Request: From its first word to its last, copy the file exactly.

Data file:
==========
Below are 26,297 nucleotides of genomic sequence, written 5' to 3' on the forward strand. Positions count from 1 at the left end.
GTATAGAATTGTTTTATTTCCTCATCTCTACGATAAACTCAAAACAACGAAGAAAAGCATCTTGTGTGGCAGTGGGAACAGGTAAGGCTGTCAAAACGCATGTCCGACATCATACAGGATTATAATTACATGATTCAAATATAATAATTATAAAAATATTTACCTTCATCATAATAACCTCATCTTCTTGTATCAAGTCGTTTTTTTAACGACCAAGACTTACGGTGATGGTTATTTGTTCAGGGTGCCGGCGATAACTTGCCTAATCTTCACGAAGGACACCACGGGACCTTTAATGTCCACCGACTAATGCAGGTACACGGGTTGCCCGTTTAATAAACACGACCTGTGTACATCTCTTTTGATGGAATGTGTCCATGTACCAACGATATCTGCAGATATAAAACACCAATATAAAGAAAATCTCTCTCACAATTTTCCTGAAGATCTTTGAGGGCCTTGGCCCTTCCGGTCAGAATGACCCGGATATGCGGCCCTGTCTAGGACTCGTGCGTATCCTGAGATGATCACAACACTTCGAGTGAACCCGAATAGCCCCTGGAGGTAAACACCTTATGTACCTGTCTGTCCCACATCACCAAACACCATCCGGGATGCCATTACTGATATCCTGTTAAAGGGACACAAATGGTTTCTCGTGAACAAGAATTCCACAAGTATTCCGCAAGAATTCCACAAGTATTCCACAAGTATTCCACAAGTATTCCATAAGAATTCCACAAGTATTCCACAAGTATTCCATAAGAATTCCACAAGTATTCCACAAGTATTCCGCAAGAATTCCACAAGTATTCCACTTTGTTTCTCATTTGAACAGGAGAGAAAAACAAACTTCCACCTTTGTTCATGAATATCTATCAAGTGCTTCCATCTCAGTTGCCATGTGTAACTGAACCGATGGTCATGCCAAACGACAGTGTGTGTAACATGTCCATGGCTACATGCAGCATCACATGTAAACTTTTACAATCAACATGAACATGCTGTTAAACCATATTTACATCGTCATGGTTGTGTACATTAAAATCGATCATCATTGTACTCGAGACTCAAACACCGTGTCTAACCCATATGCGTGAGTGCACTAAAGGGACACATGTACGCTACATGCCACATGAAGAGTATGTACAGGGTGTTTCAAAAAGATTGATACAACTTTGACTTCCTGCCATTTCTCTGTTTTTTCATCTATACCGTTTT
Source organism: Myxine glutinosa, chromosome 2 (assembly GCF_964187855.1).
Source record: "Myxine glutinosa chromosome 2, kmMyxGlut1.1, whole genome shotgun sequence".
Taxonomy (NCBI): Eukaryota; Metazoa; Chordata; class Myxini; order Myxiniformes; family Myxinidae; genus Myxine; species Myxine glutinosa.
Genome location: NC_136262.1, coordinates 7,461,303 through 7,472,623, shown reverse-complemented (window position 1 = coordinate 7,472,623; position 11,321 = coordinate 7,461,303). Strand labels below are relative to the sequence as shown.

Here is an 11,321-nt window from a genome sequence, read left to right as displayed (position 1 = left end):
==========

Below are 26,297 nucleotides of genomic sequence, written 5' to 3' on the forward strand. Positions count from 1 at the left end.
GTATAGAATTGTTTTATTTCCTCATCTCTACGATAAACTCAAAACAACGAAGAAAAGCATCTTGTGTGGCAGTGGGAACAGGTAAGGCTGTCAAAACGCATGTCCGACATCATACAGGATTATAATTACATGATTCAAATATAATAATTATAAAAATATTTACCTTCATCATAATAACCTCATCTTCTTGTATCAAGTCGTTTTTTTAACGACCAAGACTTACGGTGATGGTTATTTGTTCAGGGTGCCGGCGATAACTTGCCTAATCTTCACGAAGGACACCACGGGACCTTTAATGTCCACCGACTAATGCAGGTACACGGGTTGCCCGTTTAATAAACACGACCTGTGTACATCTCTTTTGATGGAATGTGTCCATGTACCAACGATATCTGCAGATATAAAACACCAATATAAAGAAAATCTCTCTCACAATTTTCCTGAAGATCTTTGAGGGCCTTGGCCCTTCCGGTCAGAATGACCCGGATATGCGGCCCTGTCTAGGACTCGTGCGTATCCTGAGATGATCACAACACTTCGAGTGAACCCGAATAGCCCCTGGAGGTAAACACCTTATGTACCTGTCTGTCCCACATCACCAAACACCATCCGGGATGCCATTACTGATATCCTGTTAAAGGGACACAAATGGTTTCTCGTGAACAAGAATTCCACAAGTATTCCGCAAGAATTCCACAAGTATTCCACAAGTATTCCACAAGTATTCCATAAGAATTCCACAAGTATTCCACAAGTATTCCATAAGAATTCCACAAGTATTCCACAAGTATTCCGCAAGAATTCCACAAGTATTCCACTTTGTTTCTCATTTGAACAGGAGAGAAAAACAAACTTCCACCTTTGTTCATGAATATCTATCAAGTGCTTCCATCTCAGTTGCCATGTGTAACTGAACCGATGGTCATGCCAAACGACAGTGTGTGTAACATGTCCATGGCTACATGCAGCATCACATGTAAACTTTTACAATCAACATGAACATGCTGTTAAACCATATTTACATCGTCATGGTTGTGTACATTAAAATCGATCATCATTGTACTCGAGACTCAAACACCGTGTCTAACCCATATGCGTGAGTGCACTAAAGGGACACATGTACGCTACATGCCACATGAAGAGTATGTACAGGGTGTTTCAAAAAGATTGATACAACTTTGACTTCCTGCCATTTCTCTGTTTTTTCATCTATACCGTTTT
Source organism: Myxine glutinosa, chromosome 2 (assembly GCF_964187855.1).
Source record: "Myxine glutinosa chromosome 2, kmMyxGlut1.1, whole genome shotgun sequence".
Taxonomy (NCBI): Eukaryota; Metazoa; Chordata; class Myxini; order Myxiniformes; family Myxinidae; genus Myxine; species Myxine glutinosa.
Genome location: NC_136262.1, coordinates 7,461,303 through 7,472,623, shown reverse-complemented (window position 1 = coordinate 7,472,623; position 11,321 = coordinate 7,461,303). Strand labels below are relative to the sequence as shown.

Here is an 11,321-nt window from a genome sequence, read left to right as displayed (position 1 = left end):